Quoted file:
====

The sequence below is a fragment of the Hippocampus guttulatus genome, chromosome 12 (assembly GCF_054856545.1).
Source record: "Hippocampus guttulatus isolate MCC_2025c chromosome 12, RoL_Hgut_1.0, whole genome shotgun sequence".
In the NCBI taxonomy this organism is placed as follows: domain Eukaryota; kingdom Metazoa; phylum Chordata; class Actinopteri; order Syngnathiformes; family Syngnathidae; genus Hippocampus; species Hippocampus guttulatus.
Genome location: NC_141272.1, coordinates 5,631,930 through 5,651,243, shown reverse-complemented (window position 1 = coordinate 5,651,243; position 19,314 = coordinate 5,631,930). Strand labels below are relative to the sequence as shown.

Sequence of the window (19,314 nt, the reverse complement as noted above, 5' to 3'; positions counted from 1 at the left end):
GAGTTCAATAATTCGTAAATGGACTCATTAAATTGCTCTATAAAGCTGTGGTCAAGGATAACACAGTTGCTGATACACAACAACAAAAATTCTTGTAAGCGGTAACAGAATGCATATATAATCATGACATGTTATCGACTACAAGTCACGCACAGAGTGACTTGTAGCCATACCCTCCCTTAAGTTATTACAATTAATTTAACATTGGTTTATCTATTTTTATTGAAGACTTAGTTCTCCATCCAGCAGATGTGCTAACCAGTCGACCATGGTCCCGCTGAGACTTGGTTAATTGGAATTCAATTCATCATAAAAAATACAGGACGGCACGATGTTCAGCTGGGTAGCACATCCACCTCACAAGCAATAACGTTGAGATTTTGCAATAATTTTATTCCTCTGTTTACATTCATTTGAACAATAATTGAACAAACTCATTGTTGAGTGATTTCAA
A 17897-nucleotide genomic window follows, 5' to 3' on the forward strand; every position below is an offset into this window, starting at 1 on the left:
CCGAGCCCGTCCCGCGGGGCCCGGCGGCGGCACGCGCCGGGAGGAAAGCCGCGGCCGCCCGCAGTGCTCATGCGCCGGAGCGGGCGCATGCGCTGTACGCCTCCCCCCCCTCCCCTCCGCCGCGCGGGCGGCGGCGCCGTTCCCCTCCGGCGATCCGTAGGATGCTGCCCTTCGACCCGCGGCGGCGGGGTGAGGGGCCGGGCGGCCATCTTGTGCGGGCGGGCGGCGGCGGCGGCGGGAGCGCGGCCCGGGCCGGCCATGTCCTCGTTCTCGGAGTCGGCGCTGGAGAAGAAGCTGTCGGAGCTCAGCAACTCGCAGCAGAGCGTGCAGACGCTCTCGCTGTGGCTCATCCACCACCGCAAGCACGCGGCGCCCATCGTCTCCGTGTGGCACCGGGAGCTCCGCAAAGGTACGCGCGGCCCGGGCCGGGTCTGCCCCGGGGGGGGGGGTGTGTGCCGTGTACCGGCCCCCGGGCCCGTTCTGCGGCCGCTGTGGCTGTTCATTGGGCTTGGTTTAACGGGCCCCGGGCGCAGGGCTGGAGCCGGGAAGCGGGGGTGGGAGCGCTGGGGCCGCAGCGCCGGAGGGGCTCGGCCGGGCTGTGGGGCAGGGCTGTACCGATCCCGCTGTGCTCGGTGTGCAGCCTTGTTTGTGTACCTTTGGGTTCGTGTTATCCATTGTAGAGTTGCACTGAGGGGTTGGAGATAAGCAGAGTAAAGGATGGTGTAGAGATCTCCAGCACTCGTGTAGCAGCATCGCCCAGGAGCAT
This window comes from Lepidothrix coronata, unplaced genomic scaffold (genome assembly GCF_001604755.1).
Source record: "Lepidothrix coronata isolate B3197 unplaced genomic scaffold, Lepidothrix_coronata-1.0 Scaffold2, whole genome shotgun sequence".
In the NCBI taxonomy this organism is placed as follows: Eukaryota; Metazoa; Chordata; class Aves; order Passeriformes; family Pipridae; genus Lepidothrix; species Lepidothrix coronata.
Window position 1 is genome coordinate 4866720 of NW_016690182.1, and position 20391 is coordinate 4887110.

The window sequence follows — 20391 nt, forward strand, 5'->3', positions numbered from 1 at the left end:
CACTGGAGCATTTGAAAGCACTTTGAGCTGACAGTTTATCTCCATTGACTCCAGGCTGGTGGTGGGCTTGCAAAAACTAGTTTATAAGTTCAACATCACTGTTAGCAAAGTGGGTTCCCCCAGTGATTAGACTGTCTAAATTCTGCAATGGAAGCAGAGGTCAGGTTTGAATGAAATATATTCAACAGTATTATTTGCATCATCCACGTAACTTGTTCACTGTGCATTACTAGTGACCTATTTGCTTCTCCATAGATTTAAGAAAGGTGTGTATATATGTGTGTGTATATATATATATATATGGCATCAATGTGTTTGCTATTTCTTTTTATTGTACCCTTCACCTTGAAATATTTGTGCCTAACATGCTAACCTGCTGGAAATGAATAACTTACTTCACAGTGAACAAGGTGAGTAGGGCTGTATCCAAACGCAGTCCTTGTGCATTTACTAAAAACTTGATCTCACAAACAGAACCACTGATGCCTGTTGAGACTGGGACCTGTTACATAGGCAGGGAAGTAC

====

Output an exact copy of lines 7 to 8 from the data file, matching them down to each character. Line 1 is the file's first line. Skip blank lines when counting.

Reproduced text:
A 17897-nucleotide genomic window follows, 5' to 3' on the forward strand; every position below is an offset into this window, starting at 1 on the left:
CCGAGCCCGTCCCGCGGGGCCCGGCGGCGGCACGCGCCGGGAGGAAAGCCGCGGCCGCCCGCAGTGCTCATGCGCCGGAGCGGGCGCATGCGCTGTACGCCTCCCCCCCCTCCCCTCCGCCGCGCGGGCGGCGGCGCCGTTCCCCTCCGGCGATCCGTAGGATGCTGCCCTTCGACCCGCGGCGGCGGGGTGAGGGGCCGGGCGGCCATCTTGTGCGGGCGGGCGGCGGCGGCGGCGGGAGCGCGGCCCGGGCCGGCCATGTCCTCGTTCTCGGAGTCGGCGCTGGAGAAGAAGCTGTCGGAGCTCAGCAACTCGCAGCAGAGCGTGCAGACGCTCTCGCTGTGGCTCATCCACCACCGCAAGCACGCGGCGCCCATCGTCTCCGTGTGGCACCGGGAGCTCCGCAAAGGTACGCGCGGCCCGGGCCGGGTCTGCCCCGGGGGGGGGGGTGTGTGCCGTGTACCGGCCCCCGGGCCCGTTCTGCGGCCGCTGTGGCTGTTCATTGGGCTTGGTTTAACGGGCCCCGGGCGCAGGGCTGGAGCCGGGAAGCGGGGGTGGGAGCGCTGGGGCCGCAGCGCCGGAGGGGCTCGGCCGGGCTGTGGGGCAGGGCTGTACCGATCCCGCTGTGCTCGGTGTGCAGCCTTGTTTGTGTACCTTTGGGTTCGTGTTATCCATTGTAGAGTTGCACTGAGGGGTTGGAGATAAGCAGAGTAAAGGATGGTGTAGAGATCTCCAGCACTCGTGTAGCAGCATCGCCCAGGAGCAT